Sanders isn't at all electable. His views are out of the mainstream for democrats, let alone the necessary swing state voters. The Republicans will have unlimited funds... some ads about taxes that wouldn't even need to be misleading will be all it would take to destroy Sanders. If he does enough harm to Hillary's campaign, we will soon have near complete GOP control of the government. And an aging Supreme Court. Have people forgotten about what Ralph Nader caused so soon? They will follow an idealistic left wing mirage into a right wing disaster.
posted by knoyers at 3:36 PM on December 15, 2015 [1 favorite]


Sanders isn't at all electable.

Exactly what people said when he was elected mayor of Burlington, and exactly what people said when he was elected Senator.
posted by Foosnark at 3:38 PM on December 15, 2015 [23 favorites]


They will follow an idealistic left wing mirage into a right wing disaster.

Yeah all us idealists hoping for living wages, basic healthcare, and an end to a constant stream of public mass murders. Fuck us right?
posted by cmoj at 3:42 PM on December 15, 2015 [31 favorites]


Neither of which necessarily translate to electability on a national level. Which is a shame.
posted by feckless fecal fear mongering at 3:42 PM on December 15, 2015


I sympathize with this view, but I also think that if a GOP candidate did give a good interview on these topics MetaFilter would (unfortunately) be one of the last places I’d hear about it.

The problem is that there isn't a Republican running who isn't a bald-faced liar. I watched an interview with Fiorina the other day in which she STILL touts the "baby parts" bullshit that has been proven to be BS. PROVEN. Just watch the damn videos and you can see that it's BS.

But Republicans would rather just nod their heads than fact-check by watching the videos. She even claimed the videos "weren't edited". Mind-boggling!

And when she's taken to task for it, she just says, "Well, that's your opinion." No! It's not an opinion. It's a fact.

Then, she twists other facts and makes them work for her by leaving out the parts that work against her: "Weeks ago Planned Parenthood sent out a press release saying they were no longer going to make money from baby parts! That's an admission that I was right!" Even though, she MUST KNOW that what PP did was say, "Well, we used to charge for fetal tissue in order to break even: costs for storage, transportation, etc. But we never profited on that. In order to make it absolutely one hundred percent that no one can twist this... we're just gonna swallow that money and not charge at all." And of course Carly simply rejigs it to back up her bullshit lies.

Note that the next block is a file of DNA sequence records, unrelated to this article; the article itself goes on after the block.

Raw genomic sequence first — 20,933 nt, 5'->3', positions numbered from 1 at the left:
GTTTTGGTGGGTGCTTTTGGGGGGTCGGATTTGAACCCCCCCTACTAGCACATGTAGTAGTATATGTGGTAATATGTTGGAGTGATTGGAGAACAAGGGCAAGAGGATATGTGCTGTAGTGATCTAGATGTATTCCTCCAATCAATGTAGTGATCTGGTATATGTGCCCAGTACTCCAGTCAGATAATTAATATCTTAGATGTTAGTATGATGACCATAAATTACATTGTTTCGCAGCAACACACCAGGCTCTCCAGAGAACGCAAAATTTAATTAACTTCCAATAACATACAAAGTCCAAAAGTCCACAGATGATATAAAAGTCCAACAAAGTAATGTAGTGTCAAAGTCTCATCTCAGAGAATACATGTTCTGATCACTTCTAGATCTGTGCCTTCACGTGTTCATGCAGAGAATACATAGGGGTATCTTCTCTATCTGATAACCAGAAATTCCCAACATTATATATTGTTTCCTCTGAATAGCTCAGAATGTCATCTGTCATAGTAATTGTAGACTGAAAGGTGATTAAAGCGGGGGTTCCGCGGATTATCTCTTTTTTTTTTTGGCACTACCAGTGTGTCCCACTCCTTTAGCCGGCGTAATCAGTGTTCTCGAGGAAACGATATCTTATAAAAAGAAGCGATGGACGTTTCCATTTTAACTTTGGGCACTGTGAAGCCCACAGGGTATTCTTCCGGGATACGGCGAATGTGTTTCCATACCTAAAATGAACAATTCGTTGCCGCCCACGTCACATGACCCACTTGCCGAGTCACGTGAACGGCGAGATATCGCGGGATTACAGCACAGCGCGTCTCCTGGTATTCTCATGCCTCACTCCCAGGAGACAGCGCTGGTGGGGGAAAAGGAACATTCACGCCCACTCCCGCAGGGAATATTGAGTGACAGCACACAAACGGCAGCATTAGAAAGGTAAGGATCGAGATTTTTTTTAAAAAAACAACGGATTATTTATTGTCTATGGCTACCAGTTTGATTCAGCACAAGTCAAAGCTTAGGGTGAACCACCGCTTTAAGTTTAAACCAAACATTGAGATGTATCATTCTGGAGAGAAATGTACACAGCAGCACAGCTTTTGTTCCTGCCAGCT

This is not only the problem with Republican candidates -- it's the problem with Republican voters. They believe what their candidates are saying without bothering to take 5 fucking minutes to check.

I'm a Canadian. I love Los Angeles and want to live there. But not until Bernie Sanders started campaigning have I ever thought "I wish I was American so I could vote for that candidate." Killer Mike did a great job with this series.
posted by You Should See the Other Guy at 3:43 PM on December 15, 2015 [8 favorites]


Hell, just look at the title of the video I linked to. Fiorina destroys Cuomo! What? The fuck?!
posted by You Should See the Other Guy at 3:48 PM on December 15, 2015


I sat through both of the Republican debates.
I did not hate watch it. I watched it to educate myself about the Republican views. I learned that I find their use of the mass media machine to be abhorrent and distasteful, and that many of the media outlets that those debates were broadcast on used some very interesting and disgusting visual effects to make watching them with a clear eyed view very difficult.


Oh, I’m not saying that people don’t watch the debates. I’m more saying that I assume that people don’t watch long-form interviews with the candidates. If they do, great, and bad on me for assuming otherwise.
posted by Going To Maine at 3:53 PM on December 15, 2015


Yeah, the assumption that every organization is in some way decent is like question begging in the technical sense — we debate in public in order to figure out what ideas and organizations have merit.